And with the chatter, theatrics of Kenyans on Twitter.
— Ze Leopard®™ (@BobIkunda) November 8, 2016
— Martin Ndirangu (@Vndirangu) November 3, 2016
Ati #Kabura has 20 companies under her name and all of them won NYS tenders while the only tender am winning is 'tenda wema nenda zako'
— Antony M. Nginda (@MwendaWaEmbu) November 2, 2016
So #Kabura got 100M to pay for quarry stones and she doesn't know the name of the supplier in ongata town.
— Nichodemus Mwania (@nichomaingi) November 2, 2016
Little known Pastor Kanyari came into the limelight in 2014 after he was exposed apparently ‘robbing’ people in the name of God in a television documentary.
Video recordings showed how the self-proclaimed prophet prepped people on his payroll to give testimonies of his miracle-working prayers to convince hapless congregants to ‘panda mbegu’ (sow a seed in form of money to receive blessings).
The ‘prophet’ was shown to record fake interviews with ‘believers’ who testified of how the Ksh 310 ‘mbegu’ paid to him for prayer had changed their lives and then played back on his radio show to inspire listeners.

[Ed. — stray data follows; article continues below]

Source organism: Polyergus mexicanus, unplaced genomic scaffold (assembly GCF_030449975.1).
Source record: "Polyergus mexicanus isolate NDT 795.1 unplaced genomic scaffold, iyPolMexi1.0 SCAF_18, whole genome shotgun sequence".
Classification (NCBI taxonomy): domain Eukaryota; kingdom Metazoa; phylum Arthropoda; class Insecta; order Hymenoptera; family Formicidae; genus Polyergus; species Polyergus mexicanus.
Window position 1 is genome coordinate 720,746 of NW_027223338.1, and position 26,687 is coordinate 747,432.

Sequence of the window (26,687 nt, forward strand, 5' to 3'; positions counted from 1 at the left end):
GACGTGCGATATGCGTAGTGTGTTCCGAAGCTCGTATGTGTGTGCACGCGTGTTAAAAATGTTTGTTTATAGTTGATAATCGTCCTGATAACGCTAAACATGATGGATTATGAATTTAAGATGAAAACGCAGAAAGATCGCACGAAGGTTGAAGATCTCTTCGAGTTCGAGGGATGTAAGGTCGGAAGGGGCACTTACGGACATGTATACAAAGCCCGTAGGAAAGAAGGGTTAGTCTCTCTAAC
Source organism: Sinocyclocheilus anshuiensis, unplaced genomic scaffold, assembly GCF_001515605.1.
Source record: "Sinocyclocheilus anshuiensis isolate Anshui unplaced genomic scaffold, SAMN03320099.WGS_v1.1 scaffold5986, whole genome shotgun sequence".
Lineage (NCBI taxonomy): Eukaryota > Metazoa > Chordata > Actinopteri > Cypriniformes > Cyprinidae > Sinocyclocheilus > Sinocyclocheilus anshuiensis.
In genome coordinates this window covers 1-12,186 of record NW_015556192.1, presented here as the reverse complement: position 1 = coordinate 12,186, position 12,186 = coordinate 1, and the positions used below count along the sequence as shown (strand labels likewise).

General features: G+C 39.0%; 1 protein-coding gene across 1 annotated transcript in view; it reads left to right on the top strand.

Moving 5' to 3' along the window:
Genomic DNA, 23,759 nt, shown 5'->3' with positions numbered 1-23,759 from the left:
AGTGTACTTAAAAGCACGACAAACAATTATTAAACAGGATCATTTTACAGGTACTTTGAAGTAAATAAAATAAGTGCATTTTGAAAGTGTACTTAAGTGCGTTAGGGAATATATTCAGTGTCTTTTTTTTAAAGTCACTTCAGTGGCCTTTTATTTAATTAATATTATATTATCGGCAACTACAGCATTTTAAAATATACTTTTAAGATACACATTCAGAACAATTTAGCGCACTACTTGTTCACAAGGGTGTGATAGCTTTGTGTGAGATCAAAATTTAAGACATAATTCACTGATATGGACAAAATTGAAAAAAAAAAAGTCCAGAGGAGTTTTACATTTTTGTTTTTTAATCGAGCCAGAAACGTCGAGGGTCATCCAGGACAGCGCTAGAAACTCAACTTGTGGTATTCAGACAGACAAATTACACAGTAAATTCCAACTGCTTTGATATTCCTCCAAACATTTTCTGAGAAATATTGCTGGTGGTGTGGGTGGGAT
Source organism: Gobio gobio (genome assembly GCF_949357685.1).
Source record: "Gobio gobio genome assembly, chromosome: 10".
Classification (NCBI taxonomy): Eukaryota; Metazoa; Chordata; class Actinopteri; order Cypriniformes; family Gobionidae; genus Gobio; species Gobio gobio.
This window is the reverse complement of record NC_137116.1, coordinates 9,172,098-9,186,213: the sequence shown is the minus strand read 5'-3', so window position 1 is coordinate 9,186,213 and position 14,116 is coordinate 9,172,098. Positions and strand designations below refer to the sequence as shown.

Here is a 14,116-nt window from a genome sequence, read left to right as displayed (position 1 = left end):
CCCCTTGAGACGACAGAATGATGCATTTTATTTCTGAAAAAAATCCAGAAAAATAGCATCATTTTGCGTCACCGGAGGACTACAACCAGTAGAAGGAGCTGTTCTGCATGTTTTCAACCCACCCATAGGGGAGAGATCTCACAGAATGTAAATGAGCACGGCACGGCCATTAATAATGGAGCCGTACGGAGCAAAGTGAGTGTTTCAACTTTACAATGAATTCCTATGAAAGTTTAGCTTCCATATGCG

Even after huge public outcry after the documentary aired and calls for his arrest, the ‘man of God’ appeared unapologetic saying that he had never forced anyone to send him money.
His subsequent appearance in comedy shows continues to anger many Christians, but the buoyant pastor who is significantly rich continues to sell a better-the-devil-you-know demeanor as he carries on with his ‘prophetic ways’.
Pastor Kanyari's church is still in operation even after the exposé .
— kym (@mckym) August 26, 2016
— Peter Kivuti (@nimimikivuti) November 13, 2014
we criticize Pastor Kanyari for nothing on mbegu 310 "yet he ask genuinely. This are the people to be criticized
— Fredrick choge (@fredchoge) November 2, 2016
Betty Bayo has a new song featuring Mr SEED after a scandal about her hubby Pastor Kanyari and MBEGU aka 310? #SwalaNyeti 😂😆
— Mac Otani 🇰🇪 (@MacOtani) November 7, 2014
Born September 1989, Sidika is one woman who introduced Kenya to the world of socialites after attracting huge attention as a video vixen in P-Unit’s ‘You Guy’ single in 2012.
The fashion model and entrepreneur who joined Kenyatta University in 2009 to pursue studies in Art and Design would a few years later prove to Kenyans that the body is a convertible form of currency.